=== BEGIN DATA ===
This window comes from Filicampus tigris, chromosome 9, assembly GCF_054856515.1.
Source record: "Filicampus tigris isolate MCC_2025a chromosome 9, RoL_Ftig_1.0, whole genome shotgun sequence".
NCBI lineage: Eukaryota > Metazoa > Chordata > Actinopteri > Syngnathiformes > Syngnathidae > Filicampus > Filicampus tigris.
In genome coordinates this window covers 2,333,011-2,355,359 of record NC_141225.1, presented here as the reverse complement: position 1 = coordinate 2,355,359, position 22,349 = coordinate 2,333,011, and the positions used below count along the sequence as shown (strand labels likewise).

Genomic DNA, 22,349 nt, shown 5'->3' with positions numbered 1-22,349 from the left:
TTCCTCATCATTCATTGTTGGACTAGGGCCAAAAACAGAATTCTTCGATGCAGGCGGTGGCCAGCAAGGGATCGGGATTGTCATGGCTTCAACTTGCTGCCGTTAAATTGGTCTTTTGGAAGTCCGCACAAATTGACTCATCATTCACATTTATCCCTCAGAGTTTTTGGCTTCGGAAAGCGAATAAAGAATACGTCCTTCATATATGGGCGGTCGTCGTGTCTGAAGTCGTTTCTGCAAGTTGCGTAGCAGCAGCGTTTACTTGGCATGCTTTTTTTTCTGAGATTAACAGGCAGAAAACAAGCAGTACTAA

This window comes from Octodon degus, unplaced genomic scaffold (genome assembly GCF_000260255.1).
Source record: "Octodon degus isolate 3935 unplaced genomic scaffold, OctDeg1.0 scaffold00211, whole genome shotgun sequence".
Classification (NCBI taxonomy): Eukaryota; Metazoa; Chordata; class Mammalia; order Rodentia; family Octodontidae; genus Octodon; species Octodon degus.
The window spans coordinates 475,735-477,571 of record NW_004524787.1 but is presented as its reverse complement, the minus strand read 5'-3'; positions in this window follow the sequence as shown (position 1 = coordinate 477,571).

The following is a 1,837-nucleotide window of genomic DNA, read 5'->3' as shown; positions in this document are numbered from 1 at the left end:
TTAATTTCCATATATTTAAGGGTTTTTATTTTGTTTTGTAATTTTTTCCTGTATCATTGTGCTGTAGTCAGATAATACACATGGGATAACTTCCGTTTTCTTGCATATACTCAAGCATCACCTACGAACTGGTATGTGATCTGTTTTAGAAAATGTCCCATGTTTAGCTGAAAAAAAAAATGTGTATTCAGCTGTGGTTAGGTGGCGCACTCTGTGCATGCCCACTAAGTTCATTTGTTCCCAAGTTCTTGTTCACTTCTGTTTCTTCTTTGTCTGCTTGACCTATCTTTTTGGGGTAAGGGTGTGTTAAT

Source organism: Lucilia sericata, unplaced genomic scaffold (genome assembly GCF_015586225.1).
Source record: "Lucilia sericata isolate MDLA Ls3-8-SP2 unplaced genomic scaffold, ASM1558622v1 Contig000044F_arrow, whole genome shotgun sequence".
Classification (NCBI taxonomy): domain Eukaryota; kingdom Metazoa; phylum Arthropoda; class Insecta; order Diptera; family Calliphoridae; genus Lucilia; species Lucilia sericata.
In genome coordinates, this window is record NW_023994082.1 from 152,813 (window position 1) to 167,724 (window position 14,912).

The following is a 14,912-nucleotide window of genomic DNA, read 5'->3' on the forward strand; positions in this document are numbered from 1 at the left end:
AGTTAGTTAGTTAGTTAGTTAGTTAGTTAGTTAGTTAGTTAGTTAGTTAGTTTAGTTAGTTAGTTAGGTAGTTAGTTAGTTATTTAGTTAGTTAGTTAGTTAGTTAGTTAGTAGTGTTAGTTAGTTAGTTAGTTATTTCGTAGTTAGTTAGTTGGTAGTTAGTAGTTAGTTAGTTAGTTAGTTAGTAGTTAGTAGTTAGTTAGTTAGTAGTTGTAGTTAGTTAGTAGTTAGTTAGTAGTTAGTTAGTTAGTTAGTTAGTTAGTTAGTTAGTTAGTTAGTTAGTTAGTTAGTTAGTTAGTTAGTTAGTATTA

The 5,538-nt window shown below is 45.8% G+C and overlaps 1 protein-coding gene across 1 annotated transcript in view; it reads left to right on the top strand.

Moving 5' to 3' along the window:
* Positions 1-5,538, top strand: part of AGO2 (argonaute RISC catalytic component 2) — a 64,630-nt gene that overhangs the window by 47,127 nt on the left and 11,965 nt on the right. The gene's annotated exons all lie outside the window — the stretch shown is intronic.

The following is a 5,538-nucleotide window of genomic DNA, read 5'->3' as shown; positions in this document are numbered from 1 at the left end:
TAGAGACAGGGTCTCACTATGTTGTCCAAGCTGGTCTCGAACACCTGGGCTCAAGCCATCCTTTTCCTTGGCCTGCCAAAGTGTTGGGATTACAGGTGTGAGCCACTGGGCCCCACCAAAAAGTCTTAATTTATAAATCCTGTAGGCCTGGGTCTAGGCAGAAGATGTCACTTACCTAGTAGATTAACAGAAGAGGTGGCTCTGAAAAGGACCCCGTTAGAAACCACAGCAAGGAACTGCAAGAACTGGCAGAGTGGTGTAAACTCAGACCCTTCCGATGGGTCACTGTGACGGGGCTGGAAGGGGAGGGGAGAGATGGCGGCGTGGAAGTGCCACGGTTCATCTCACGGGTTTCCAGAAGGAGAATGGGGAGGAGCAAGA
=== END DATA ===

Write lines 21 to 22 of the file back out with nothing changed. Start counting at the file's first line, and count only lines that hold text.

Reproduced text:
* Positions 1-5,538, top strand: part of AGO2 (argonaute RISC catalytic component 2) — a 64,630-nt gene that overhangs the window by 47,127 nt on the left and 11,965 nt on the right. The gene's annotated exons all lie outside the window — the stretch shown is intronic.

The following is a 5,538-nucleotide window of genomic DNA, read 5'->3' as shown; positions in this document are numbered from 1 at the left end: